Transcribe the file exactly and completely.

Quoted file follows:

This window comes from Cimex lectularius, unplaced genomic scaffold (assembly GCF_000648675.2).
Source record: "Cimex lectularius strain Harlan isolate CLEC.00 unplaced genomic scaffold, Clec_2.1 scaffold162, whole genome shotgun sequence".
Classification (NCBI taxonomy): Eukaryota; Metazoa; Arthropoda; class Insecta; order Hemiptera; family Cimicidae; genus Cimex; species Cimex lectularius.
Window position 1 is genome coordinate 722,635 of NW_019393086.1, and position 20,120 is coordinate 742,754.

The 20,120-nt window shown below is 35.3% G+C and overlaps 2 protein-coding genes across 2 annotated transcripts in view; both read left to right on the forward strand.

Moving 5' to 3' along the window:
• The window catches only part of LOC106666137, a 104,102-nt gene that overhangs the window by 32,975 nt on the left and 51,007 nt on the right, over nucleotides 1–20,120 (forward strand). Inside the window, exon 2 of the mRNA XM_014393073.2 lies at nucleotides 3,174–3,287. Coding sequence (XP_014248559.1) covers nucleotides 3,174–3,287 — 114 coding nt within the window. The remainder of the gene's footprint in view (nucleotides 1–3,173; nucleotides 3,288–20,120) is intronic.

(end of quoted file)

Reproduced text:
This window comes from Cimex lectularius, unplaced genomic scaffold (assembly GCF_000648675.2).
Source record: "Cimex lectularius strain Harlan isolate CLEC.00 unplaced genomic scaffold, Clec_2.1 scaffold162, whole genome shotgun sequence".
Classification (NCBI taxonomy): Eukaryota; Metazoa; Arthropoda; class Insecta; order Hemiptera; family Cimicidae; genus Cimex; species Cimex lectularius.
Window position 1 is genome coordinate 722,635 of NW_019393086.1, and position 20,120 is coordinate 742,754.

The 20,120-nt window shown below is 35.3% G+C and overlaps 2 protein-coding genes across 2 annotated transcripts in view; both read left to right on the forward strand.

Moving 5' to 3' along the window:
• The window catches only part of LOC106666137, a 104,102-nt gene that overhangs the window by 32,975 nt on the left and 51,007 nt on the right, over nucleotides 1–20,120 (forward strand). Inside the window, exon 2 of the mRNA XM_014393073.2 lies at nucleotides 3,174–3,287. Coding sequence (XP_014248559.1) covers nucleotides 3,174–3,287 — 114 coding nt within the window. The remainder of the gene's footprint in view (nucleotides 1–3,173; nucleotides 3,288–20,120) is intronic.